Following a successful season filling in for Mariano Rivera, Soriano is expected to opt out of the $14 million he’s owed for 2013. The Yankees wouldn’t mind bringing him back for one year as insurance for Rivera, so they’ll extend a qualifying offer. However, Soriano will want to go to a team where he can close instead of playing second fiddle to a 43-year-old, and he’ll probably command a multi-year contract. The Yankees will be glad to get the pick.
Will he receive a qualifying offer? Yes

Nick Swisher, Yankees
The Yankees reportedly don’t want to re-sign Swisher for the price he’ll probably command, but they wouldn’t mind bringing him back on a one-year basis, even at a roughly $3 million raise from his 2012 salary.
Will he receive a qualifying offer? Yes

Difficult Decisions

Michael Bourn, Braves
A qualifying offer would be a sizeable raise for Atlanta’s free-agent outfielder, but Bourn is a Scott Boras client, and his agent will want to pursue a bigger payday. The Braves might still bring him back, but they’ll make sure to get themselves a draft picking before deciding whether to up their offer.
Will he receive a qualifying offer? Yes

Edwin Jackson, Nationals
Jackson faded in September, finishing yet another season as a league-average pitcher who seemed like he could be better. Even if that’s all he is, though, there’s value in an average starter who’s stayed off the disabled list since 2004. Jackson might get a better offer from a team that’s willing to pay more for his potential, but Washington wouldn’t be upset if they wound up with him for another year.
Will he receive a qualifying offer? Yes

Hiroki Kuroda, Yankees
The Yankees want to bring Kuroda back, but the newly budget-conscious club might want to make an opening offer below $13.3 million instead of starting the bidding there. The righty made $10 million this season and will turn 38 before Opening Day, so it’s possible that they could snag him for a little less, but his success in the AL East should attract other suitors. Extending a qualifying offer makes the most sense.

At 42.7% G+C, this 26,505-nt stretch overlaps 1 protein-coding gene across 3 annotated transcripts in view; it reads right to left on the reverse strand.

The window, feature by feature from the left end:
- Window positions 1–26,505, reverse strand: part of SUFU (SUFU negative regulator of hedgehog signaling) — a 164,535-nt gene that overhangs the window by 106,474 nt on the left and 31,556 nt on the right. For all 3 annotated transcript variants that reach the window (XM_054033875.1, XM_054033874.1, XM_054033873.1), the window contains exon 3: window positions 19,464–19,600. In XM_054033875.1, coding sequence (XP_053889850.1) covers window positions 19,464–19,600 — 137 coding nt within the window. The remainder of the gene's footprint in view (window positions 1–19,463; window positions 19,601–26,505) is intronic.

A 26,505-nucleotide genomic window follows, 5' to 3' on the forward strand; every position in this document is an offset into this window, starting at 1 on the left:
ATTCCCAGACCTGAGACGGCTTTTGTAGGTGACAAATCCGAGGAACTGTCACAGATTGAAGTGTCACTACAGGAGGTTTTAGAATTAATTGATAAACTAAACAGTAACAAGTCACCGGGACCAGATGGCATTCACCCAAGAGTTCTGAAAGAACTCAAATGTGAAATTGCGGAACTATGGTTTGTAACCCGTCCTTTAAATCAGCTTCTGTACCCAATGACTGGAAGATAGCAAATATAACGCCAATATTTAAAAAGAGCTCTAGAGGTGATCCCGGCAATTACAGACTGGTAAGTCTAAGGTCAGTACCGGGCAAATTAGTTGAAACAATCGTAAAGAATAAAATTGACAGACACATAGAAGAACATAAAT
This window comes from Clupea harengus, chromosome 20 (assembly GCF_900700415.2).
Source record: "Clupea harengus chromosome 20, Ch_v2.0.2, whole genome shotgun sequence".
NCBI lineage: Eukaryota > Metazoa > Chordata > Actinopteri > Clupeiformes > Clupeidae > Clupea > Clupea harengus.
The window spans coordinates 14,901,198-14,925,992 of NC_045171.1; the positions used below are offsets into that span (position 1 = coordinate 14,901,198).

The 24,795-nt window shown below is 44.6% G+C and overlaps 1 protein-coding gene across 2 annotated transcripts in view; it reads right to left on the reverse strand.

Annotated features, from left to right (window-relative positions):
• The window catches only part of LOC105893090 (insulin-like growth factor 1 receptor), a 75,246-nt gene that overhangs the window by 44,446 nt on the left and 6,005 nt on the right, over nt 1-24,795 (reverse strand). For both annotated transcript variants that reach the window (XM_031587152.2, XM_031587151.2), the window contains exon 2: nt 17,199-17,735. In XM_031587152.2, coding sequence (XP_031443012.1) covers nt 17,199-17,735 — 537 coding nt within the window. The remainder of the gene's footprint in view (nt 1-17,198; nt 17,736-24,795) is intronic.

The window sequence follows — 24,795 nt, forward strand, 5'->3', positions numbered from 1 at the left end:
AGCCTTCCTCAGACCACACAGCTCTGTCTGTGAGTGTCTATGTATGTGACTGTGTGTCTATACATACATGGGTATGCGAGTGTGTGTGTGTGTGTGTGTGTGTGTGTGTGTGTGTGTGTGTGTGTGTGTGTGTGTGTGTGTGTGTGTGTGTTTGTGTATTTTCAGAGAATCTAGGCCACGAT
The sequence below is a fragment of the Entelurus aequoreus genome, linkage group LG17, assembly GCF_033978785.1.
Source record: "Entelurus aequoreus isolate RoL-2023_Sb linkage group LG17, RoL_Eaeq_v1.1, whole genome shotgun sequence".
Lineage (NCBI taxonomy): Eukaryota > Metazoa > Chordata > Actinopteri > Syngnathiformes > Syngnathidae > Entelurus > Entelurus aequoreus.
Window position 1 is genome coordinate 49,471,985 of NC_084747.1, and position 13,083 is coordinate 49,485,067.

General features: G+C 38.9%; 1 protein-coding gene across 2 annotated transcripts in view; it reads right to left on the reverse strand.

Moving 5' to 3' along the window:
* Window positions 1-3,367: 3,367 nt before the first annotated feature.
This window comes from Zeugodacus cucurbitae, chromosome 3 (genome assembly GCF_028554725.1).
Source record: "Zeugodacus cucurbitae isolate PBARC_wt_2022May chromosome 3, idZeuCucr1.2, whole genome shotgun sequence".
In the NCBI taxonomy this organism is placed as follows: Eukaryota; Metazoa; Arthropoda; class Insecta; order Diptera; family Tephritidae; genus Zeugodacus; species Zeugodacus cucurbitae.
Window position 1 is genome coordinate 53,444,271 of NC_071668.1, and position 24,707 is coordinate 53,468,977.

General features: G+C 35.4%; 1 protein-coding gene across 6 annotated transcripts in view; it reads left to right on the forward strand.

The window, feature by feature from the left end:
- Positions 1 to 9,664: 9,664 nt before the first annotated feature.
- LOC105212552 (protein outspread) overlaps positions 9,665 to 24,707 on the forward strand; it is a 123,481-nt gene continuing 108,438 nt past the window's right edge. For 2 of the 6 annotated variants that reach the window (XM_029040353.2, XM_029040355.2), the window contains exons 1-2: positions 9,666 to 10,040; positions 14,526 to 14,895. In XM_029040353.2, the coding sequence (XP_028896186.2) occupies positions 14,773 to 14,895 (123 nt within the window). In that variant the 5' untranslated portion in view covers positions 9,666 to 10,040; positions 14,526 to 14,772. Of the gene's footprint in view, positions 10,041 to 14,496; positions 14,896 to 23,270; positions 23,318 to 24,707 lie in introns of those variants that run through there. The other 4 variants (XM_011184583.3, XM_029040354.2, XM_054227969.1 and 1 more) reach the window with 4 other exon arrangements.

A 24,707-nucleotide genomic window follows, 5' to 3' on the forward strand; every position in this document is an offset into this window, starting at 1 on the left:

Will he receive a qualifying offer? Yes

Shaun Marcum, Brewers
Marcum is an effective starter when healthy, but he’s topped 200 innings only once, and he suffered another injury-plagued season in 2012. The soft-tosser’s fastball velocity sank slightly lower after his return from elbow tightness, and small-market Milwaukee likely won’t want to be on the hook for $13.3 million in the event that another team doesn’t pay him like a more durable pitcher.
Will he receive a qualifying offer? No

Mike Napoli, Rangers
It’s hard to find catchers who can hit, so Napoli should draw significant interest despite his down year and lackluster defense. However, a qualifying offer would represent a considerable raise, and he might decide to accept it and try to build his value back up for a bigger payday after next season. Catchers tend to decline quickly, and the Rangers might be wary of committing that much cash to one who is about to turn 31.
Will he receive a qualifying offer? No

B.J. Upton, Rays
The Rays’ highest-paid player made $7 million this season; offering Upton nearly twice that would be a considerable risk for a small-market team with a notoriously tight payroll. However, Upton will probably receive a multi-year offer from another team, and the Rays depend on draft picks to keep the cost-controlled talent coming. Even if Upton were to accept the Rays’ offer, they could probably find a team to take him via trade.
Will he receive a qualifying offer? Yes

A version of this story originally appeared on ESPN Insider Insider.

Ben Lindbergh is an author of Baseball Prospectus. 
Click here to see Ben's other articles. You can contact Ben by clicking here

17 comments have been left for this article.